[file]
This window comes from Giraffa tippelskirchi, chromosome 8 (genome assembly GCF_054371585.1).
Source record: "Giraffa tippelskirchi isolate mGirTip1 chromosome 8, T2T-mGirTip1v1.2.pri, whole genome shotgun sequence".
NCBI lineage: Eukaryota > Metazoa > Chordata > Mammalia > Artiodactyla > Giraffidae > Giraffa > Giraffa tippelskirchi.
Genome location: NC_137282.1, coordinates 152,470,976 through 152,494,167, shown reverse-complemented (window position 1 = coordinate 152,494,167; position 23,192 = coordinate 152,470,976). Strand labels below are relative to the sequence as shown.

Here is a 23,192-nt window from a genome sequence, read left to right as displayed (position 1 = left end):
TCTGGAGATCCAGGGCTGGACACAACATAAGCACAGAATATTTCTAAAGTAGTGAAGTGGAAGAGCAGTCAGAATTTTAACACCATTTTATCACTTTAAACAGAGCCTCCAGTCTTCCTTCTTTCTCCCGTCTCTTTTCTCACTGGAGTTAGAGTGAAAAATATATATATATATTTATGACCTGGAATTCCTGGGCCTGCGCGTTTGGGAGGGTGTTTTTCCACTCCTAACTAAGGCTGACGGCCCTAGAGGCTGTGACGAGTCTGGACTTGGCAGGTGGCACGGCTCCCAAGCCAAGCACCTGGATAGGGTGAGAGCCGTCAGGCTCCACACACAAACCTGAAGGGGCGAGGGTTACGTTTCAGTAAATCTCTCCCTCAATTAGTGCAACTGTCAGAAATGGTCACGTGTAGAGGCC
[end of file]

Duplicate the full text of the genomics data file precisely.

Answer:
This window comes from Giraffa tippelskirchi, chromosome 8 (genome assembly GCF_054371585.1).
Source record: "Giraffa tippelskirchi isolate mGirTip1 chromosome 8, T2T-mGirTip1v1.2.pri, whole genome shotgun sequence".
NCBI lineage: Eukaryota > Metazoa > Chordata > Mammalia > Artiodactyla > Giraffidae > Giraffa > Giraffa tippelskirchi.
Genome location: NC_137282.1, coordinates 152,470,976 through 152,494,167, shown reverse-complemented (window position 1 = coordinate 152,494,167; position 23,192 = coordinate 152,470,976). Strand labels below are relative to the sequence as shown.

Here is a 23,192-nt window from a genome sequence, read left to right as displayed (position 1 = left end):
TCTGGAGATCCAGGGCTGGACACAACATAAGCACAGAATATTTCTAAAGTAGTGAAGTGGAAGAGCAGTCAGAATTTTAACACCATTTTATCACTTTAAACAGAGCCTCCAGTCTTCCTTCTTTCTCCCGTCTCTTTTCTCACTGGAGTTAGAGTGAAAAATATATATATATATTTATGACCTGGAATTCCTGGGCCTGCGCGTTTGGGAGGGTGTTTTTCCACTCCTAACTAAGGCTGACGGCCCTAGAGGCTGTGACGAGTCTGGACTTGGCAGGTGGCACGGCTCCCAAGCCAAGCACCTGGATAGGGTGAGAGCCGTCAGGCTCCACACACAAACCTGAAGGGGCGAGGGTTACGTTTCAGTAAATCTCTCCCTCAATTAGTGCAACTGTCAGAAATGGTCACGTGTAGAGGCC